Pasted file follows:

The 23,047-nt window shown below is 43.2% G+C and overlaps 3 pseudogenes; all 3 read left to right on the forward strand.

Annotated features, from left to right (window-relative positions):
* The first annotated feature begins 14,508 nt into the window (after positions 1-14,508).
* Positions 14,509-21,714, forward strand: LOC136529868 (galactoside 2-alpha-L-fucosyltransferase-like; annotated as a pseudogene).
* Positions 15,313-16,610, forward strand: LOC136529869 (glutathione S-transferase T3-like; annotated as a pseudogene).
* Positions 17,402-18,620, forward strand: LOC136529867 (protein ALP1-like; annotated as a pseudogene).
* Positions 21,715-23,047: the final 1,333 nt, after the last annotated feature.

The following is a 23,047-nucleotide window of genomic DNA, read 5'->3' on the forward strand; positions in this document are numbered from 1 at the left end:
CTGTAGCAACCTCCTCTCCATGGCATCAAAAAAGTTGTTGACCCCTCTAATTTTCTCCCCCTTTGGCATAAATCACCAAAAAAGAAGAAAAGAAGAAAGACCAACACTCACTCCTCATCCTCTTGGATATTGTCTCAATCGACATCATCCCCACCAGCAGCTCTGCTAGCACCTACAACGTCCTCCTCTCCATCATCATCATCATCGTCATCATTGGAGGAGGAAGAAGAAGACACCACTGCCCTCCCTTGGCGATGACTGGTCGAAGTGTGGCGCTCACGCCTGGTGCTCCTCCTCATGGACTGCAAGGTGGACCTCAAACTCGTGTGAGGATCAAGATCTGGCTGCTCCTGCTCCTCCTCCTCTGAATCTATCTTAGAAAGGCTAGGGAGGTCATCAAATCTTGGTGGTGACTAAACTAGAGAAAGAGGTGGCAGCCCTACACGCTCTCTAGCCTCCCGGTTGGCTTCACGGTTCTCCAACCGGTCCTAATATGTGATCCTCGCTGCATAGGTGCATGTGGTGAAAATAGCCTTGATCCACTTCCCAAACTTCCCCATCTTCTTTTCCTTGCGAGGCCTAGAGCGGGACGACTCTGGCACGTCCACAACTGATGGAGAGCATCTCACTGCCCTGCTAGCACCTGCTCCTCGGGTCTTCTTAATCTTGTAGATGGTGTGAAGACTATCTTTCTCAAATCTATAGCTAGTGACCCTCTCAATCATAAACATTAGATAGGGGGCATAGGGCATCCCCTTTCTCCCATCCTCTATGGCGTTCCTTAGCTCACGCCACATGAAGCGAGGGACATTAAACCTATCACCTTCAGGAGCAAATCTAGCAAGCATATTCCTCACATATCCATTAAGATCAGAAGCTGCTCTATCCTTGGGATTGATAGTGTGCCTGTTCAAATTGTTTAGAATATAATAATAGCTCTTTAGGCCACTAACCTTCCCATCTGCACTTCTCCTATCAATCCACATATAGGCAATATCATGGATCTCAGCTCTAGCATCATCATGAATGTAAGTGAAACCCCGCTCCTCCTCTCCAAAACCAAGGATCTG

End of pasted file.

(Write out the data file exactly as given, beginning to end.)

The 23,047-nt window shown below is 43.2% G+C and overlaps 3 pseudogenes; all 3 read left to right on the forward strand.

Annotated features, from left to right (window-relative positions):
* The first annotated feature begins 14,508 nt into the window (after positions 1-14,508).
* Positions 14,509-21,714, forward strand: LOC136529868 (galactoside 2-alpha-L-fucosyltransferase-like; annotated as a pseudogene).
* Positions 15,313-16,610, forward strand: LOC136529869 (glutathione S-transferase T3-like; annotated as a pseudogene).
* Positions 17,402-18,620, forward strand: LOC136529867 (protein ALP1-like; annotated as a pseudogene).
* Positions 21,715-23,047: the final 1,333 nt, after the last annotated feature.

The following is a 23,047-nucleotide window of genomic DNA, read 5'->3' on the forward strand; positions in this document are numbered from 1 at the left end:
CTGTAGCAACCTCCTCTCCATGGCATCAAAAAAGTTGTTGACCCCTCTAATTTTCTCCCCCTTTGGCATAAATCACCAAAAAAGAAGAAAAGAAGAAAGACCAACACTCACTCCTCATCCTCTTGGATATTGTCTCAATCGACATCATCCCCACCAGCAGCTCTGCTAGCACCTACAACGTCCTCCTCTCCATCATCATCATCATCGTCATCATTGGAGGAGGAAGAAGAAGACACCACTGCCCTCCCTTGGCGATGACTGGTCGAAGTGTGGCGCTCACGCCTGGTGCTCCTCCTCATGGACTGCAAGGTGGACCTCAAACTCGTGTGAGGATCAAGATCTGGCTGCTCCTGCTCCTCCTCCTCTGAATCTATCTTAGAAAGGCTAGGGAGGTCATCAAATCTTGGTGGTGACTAAACTAGAGAAAGAGGTGGCAGCCCTACACGCTCTCTAGCCTCCCGGTTGGCTTCACGGTTCTCCAACCGGTCCTAATATGTGATCCTCGCTGCATAGGTGCATGTGGTGAAAATAGCCTTGATCCACTTCCCAAACTTCCCCATCTTCTTTTCCTTGCGAGGCCTAGAGCGGGACGACTCTGGCACGTCCACAACTGATGGAGAGCATCTCACTGCCCTGCTAGCACCTGCTCCTCGGGTCTTCTTAATCTTGTAGATGGTGTGAAGACTATCTTTCTCAAATCTATAGCTAGTGACCCTCTCAATCATAAACATTAGATAGGGGGCATAGGGCATCCCCTTTCTCCCATCCTCTATGGCGTTCCTTAGCTCACGCCACATGAAGCGAGGGACATTAAACCTATCACCTTCAGGAGCAAATCTAGCAAGCATATTCCTCACATATCCATTAAGATCAGAAGCTGCTCTATCCTTGGGATTGATAGTGTGCCTGTTCAAATTGTTTAGAATATAATAATAGCTCTTTAGGCCACTAACCTTCCCATCTGCACTTCTCCTATCAATCCACATATAGGCAATATCATGGATCTCAGCTCTAGCATCATCATGAATGTAAGTGAAACCCCGCTCCTCCTCTCCAAAACCAAGGATCTG